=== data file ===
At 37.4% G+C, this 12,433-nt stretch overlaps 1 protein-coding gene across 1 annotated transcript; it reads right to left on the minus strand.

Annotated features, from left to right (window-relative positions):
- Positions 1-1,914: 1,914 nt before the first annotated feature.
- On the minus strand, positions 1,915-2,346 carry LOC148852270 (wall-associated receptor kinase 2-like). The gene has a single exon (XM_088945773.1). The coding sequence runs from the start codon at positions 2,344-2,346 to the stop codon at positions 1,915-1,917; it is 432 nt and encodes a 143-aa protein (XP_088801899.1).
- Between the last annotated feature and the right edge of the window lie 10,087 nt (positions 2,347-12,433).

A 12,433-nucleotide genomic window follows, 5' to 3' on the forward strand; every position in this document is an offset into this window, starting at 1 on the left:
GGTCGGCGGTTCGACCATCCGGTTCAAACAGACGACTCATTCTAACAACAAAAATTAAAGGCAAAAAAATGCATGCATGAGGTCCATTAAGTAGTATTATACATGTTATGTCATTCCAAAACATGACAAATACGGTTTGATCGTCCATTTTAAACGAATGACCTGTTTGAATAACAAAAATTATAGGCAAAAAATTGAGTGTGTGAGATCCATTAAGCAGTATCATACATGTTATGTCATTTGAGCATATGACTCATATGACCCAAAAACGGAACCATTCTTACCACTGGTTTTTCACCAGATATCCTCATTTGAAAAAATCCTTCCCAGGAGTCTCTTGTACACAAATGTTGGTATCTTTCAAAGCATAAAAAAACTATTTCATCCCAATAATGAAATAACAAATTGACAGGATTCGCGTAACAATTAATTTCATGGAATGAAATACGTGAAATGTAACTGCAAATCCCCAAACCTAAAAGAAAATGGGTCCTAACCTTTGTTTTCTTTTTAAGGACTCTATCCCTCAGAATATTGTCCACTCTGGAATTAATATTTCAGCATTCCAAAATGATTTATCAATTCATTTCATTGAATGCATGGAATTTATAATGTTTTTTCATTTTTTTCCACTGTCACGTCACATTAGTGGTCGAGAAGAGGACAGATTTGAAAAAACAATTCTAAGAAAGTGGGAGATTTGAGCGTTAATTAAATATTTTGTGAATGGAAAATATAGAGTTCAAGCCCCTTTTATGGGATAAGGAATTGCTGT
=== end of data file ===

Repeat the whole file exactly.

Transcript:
At 37.4% G+C, this 12,433-nt stretch overlaps 1 protein-coding gene across 1 annotated transcript; it reads right to left on the minus strand.

Annotated features, from left to right (window-relative positions):
- Positions 1-1,914: 1,914 nt before the first annotated feature.
- On the minus strand, positions 1,915-2,346 carry LOC148852270 (wall-associated receptor kinase 2-like). The gene has a single exon (XM_088945773.1). The coding sequence runs from the start codon at positions 2,344-2,346 to the stop codon at positions 1,915-1,917; it is 432 nt and encodes a 143-aa protein (XP_088801899.1).
- Between the last annotated feature and the right edge of the window lie 10,087 nt (positions 2,347-12,433).

A 12,433-nucleotide genomic window follows, 5' to 3' on the forward strand; every position in this document is an offset into this window, starting at 1 on the left:
GGTCGGCGGTTCGACCATCCGGTTCAAACAGACGACTCATTCTAACAACAAAAATTAAAGGCAAAAAAATGCATGCATGAGGTCCATTAAGTAGTATTATACATGTTATGTCATTCCAAAACATGACAAATACGGTTTGATCGTCCATTTTAAACGAATGACCTGTTTGAATAACAAAAATTATAGGCAAAAAATTGAGTGTGTGAGATCCATTAAGCAGTATCATACATGTTATGTCATTTGAGCATATGACTCATATGACCCAAAAACGGAACCATTCTTACCACTGGTTTTTCACCAGATATCCTCATTTGAAAAAATCCTTCCCAGGAGTCTCTTGTACACAAATGTTGGTATCTTTCAAAGCATAAAAAAACTATTTCATCCCAATAATGAAATAACAAATTGACAGGATTCGCGTAACAATTAATTTCATGGAATGAAATACGTGAAATGTAACTGCAAATCCCCAAACCTAAAAGAAAATGGGTCCTAACCTTTGTTTTCTTTTTAAGGACTCTATCCCTCAGAATATTGTCCACTCTGGAATTAATATTTCAGCATTCCAAAATGATTTATCAATTCATTTCATTGAATGCATGGAATTTATAATGTTTTTTCATTTTTTTCCACTGTCACGTCACATTAGTGGTCGAGAAGAGGACAGATTTGAAAAAACAATTCTAAGAAAGTGGGAGATTTGAGCGTTAATTAAATATTTTGTGAATGGAAAATATAGAGTTCAAGCCCCTTTTATGGGATAAGGAATTGCTGT